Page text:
Many experts agree that most people should take a multivitamin daily. Think of it as an inexpensive, reliable insurance policy for good health. Antioxidants, such as Vitamins C, E, lutein and lycopene, are also worth considering. Vitamin D and calcium and omega-3 (fish oil) supplements are a few that continue to receive high marks based on emerging research. Depending on your age, gender and lifestyle, there will be other supplements that make sense for you, including some botanicals and sports nutrition products. Check out My Wellness Scorecard for a snapshot of your current regimen and recommendations for other supplements you should consider taking.
If you are of child-bearing age and thinking about having kids, it's time to get serious about folic acid. A multivitamin with 400 micrograms of folic acid or a customized folic acid supplement will likely do the trick … but don't wait until you get pregnant. Women of child-bearing age should be taking folic acid before conception to prevent certain birth defects like spina bifida. Women capable of pregnancy should also consider an iron supplement. Women should also consider taking a calcium and Vitamin D supplement. Others to consider with your healthcare professional include B Complex, Vitamin C and Vitamin K as well as some botanical supplements like soy, green tea and black cohosh.
If you are a smoker and you haven't been able to quit, you should consider increasing your intake of Vitamin C and Vitamin E. If you are a weekend warrior and the joints are acting up, a glucosamine plus chondroitin supplement may offer some relief. You might also consider selenium, saw palmetto or lycopene to support prostate health.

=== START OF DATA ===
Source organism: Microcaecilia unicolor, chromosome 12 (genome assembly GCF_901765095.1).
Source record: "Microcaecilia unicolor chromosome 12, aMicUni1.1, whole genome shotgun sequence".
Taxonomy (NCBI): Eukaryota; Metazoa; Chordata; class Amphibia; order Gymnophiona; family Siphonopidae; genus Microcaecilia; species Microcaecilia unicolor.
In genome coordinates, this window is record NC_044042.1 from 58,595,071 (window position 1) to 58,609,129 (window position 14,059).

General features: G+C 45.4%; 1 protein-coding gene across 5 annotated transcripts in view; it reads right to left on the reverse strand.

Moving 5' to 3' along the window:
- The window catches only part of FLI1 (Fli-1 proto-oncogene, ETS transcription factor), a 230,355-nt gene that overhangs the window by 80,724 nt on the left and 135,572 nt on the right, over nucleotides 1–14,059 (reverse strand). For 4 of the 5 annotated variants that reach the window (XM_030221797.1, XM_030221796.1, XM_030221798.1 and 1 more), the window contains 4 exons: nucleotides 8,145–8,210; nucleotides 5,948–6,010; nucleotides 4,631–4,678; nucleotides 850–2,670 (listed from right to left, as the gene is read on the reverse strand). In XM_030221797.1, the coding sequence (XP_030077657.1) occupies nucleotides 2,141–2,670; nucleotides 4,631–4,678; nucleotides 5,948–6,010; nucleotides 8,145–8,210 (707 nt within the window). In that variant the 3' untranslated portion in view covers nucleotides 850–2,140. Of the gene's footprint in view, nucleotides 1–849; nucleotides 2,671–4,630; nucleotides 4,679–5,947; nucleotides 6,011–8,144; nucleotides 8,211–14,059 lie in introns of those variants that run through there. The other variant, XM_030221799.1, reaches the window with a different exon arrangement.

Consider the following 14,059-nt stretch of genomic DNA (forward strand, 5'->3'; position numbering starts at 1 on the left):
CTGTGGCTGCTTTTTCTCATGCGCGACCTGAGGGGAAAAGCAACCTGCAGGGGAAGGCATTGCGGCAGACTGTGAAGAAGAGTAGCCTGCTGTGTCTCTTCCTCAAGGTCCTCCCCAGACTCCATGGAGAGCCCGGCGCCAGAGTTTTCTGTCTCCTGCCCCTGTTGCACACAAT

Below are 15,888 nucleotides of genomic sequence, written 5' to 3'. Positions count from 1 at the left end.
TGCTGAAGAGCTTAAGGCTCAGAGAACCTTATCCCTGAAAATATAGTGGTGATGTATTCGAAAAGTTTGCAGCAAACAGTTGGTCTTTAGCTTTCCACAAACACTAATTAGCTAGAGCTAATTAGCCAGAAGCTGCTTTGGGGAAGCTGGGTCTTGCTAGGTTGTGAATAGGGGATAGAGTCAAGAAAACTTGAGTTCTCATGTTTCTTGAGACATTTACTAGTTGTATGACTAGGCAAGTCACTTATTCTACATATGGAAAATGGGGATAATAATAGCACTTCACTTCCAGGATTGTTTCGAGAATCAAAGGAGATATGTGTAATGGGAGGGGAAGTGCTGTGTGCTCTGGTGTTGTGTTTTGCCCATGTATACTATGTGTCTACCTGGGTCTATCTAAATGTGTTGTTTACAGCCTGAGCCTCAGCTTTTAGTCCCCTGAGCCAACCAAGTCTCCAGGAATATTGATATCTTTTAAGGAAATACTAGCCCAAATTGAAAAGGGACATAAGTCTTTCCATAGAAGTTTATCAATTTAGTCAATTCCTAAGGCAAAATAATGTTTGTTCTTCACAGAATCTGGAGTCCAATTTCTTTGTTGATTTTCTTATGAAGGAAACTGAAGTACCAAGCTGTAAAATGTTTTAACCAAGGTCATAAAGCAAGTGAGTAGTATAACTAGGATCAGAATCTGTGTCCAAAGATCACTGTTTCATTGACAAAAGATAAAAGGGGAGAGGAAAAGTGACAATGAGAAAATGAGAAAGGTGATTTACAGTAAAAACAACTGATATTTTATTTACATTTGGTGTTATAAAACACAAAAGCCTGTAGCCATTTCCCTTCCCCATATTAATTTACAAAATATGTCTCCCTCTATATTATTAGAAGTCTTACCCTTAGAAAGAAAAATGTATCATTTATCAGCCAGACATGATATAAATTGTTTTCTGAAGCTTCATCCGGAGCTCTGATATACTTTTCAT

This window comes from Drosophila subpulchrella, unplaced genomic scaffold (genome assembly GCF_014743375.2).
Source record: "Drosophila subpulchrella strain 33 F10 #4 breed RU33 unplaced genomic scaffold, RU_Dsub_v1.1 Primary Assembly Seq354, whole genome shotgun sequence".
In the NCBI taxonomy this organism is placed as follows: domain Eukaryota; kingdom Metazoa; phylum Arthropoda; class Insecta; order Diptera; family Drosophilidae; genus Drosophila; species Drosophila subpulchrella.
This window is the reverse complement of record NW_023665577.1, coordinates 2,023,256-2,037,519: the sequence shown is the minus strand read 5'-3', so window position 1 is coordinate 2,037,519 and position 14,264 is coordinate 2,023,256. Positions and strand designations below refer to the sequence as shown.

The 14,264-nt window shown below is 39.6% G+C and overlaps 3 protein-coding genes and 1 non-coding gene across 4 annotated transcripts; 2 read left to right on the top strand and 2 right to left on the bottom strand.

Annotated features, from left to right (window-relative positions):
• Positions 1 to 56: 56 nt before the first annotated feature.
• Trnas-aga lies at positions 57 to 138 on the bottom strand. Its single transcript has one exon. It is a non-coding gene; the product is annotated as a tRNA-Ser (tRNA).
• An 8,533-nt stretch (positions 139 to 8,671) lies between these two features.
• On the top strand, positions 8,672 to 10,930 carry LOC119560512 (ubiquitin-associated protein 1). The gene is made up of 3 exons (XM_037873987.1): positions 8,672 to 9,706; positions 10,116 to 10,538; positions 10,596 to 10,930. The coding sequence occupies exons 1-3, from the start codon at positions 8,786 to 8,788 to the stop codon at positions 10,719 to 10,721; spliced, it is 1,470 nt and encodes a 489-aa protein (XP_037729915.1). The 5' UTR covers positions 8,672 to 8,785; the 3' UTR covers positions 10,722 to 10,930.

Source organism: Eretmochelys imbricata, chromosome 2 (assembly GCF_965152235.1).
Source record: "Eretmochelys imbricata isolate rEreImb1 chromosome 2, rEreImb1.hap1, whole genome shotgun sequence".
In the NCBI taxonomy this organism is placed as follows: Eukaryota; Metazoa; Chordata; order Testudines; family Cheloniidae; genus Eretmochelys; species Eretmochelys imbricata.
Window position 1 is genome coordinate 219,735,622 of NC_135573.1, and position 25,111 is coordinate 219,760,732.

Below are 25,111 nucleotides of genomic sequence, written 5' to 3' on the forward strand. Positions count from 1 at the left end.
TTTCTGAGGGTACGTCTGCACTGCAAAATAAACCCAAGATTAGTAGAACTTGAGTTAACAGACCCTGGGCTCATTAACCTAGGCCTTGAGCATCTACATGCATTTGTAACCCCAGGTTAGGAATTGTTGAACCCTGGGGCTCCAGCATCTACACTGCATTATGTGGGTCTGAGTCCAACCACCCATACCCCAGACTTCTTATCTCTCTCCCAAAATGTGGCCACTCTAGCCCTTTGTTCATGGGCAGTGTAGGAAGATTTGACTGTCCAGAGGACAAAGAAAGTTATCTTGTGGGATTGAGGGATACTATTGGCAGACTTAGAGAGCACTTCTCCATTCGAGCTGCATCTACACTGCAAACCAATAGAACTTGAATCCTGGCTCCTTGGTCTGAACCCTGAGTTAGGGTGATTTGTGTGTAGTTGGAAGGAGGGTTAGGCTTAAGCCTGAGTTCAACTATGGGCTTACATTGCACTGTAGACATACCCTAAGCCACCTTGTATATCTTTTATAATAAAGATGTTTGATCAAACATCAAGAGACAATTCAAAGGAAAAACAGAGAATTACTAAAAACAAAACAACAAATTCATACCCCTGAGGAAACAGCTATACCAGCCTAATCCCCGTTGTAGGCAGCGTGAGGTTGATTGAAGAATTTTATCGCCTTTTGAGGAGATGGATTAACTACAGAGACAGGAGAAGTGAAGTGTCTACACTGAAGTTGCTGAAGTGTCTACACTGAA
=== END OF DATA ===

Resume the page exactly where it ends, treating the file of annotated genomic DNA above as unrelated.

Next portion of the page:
Research shows that the best benefits from nutritional supplements (like multivitamins or single supplements, such as Vitamin C and E and calcium) are achieved by long-term consistent use. Botanical supplements and sports nutrition supplements are more appropriately used in relation to specific conditions, lifestages or activities. My Wellness Scorecard will give you a snapshot of your current regimen and offer suggestions as to what else you might consider. It's a good idea to talk with your doctor, pharmacist or registered dietitian or nutritionist if you have questions about which supplements might be right for you.
If kept in a cool, dry place, most supplements will retain their potency for a year or more depending on the brand. B vitamins are among the more vulnerable vitamins, and minerals are the most stable/durable. Herbal supplements have variable long term stability, but all benefit from cool, dry, low light conditions. Bathrooms are the worst place in a house to store supplements. A high shelf in a kitchen cabinet, out of the reach of children, would be preferable. Although supplement manufacturers are not required by law to place expiration dates on the label, almost all do so to help guide consumers.
Most fortified foods are selectively fortified and do not provide all the vitamins and minerals you may need, so supplementation may be in order. Most fortified breakfast cereals have a full spectrum of vitamins and minerals, but only a select few supply 100% of the Daily Value for a number of vitamins and minerals. Thus supplements still have a role to play. The important thing if you use fortified foods as well as supplements, is to look at the labels and add up the amounts of various nutrients you are consuming, to be sure you are achieving your goals and not consuming in excess.